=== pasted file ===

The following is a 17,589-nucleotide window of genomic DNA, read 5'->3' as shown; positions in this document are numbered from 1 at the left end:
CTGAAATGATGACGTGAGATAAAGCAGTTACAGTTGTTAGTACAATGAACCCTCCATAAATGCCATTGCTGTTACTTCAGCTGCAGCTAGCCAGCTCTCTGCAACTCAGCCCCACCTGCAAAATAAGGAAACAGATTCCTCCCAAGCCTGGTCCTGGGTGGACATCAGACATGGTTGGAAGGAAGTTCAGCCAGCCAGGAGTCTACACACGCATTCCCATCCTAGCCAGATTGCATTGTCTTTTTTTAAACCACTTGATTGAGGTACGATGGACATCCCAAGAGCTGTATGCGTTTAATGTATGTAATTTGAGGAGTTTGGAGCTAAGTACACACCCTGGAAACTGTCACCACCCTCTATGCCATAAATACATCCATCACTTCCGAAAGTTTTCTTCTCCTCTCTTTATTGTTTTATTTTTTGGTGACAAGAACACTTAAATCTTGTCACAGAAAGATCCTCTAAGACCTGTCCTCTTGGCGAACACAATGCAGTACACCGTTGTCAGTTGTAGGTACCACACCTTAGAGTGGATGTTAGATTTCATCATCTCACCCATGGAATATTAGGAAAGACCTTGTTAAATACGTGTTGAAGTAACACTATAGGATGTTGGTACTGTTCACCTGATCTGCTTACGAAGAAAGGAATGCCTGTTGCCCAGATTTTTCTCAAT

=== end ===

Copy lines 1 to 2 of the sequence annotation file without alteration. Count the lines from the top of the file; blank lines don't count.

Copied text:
The following is a 17,589-nucleotide window of genomic DNA, read 5'->3' as shown; positions in this document are numbered from 1 at the left end:
CTGAAATGATGACGTGAGATAAAGCAGTTACAGTTGTTAGTACAATGAACCCTCCATAAATGCCATTGCTGTTACTTCAGCTGCAGCTAGCCAGCTCTCTGCAACTCAGCCCCACCTGCAAAATAAGGAAACAGATTCCTCCCAAGCCTGGTCCTGGGTGGACATCAGACATGGTTGGAAGGAAGTTCAGCCAGCCAGGAGTCTACACACGCATTCCCATCCTAGCCAGATTGCATTGTCTTTTTTTAAACCACTTGATTGAGGTACGATGGACATCCCAAGAGCTGTATGCGTTTAATGTATGTAATTTGAGGAGTTTGGAGCTAAGTACACACCCTGGAAACTGTCACCACCCTCTATGCCATAAATACATCCATCACTTCCGAAAGTTTTCTTCTCCTCTCTTTATTGTTTTATTTTTTGGTGACAAGAACACTTAAATCTTGTCACAGAAAGATCCTCTAAGACCTGTCCTCTTGGCGAACACAATGCAGTACACCGTTGTCAGTTGTAGGTACCACACCTTAGAGTGGATGTTAGATTTCATCATCTCACCCATGGAATATTAGGAAAGACCTTGTTAAATACGTGTTGAAGTAACACTATAGGATGTTGGTACTGTTCACCTGATCTGCTTACGAAGAAAGGAATGCCTGTTGCCCAGATTTTTCTCAAT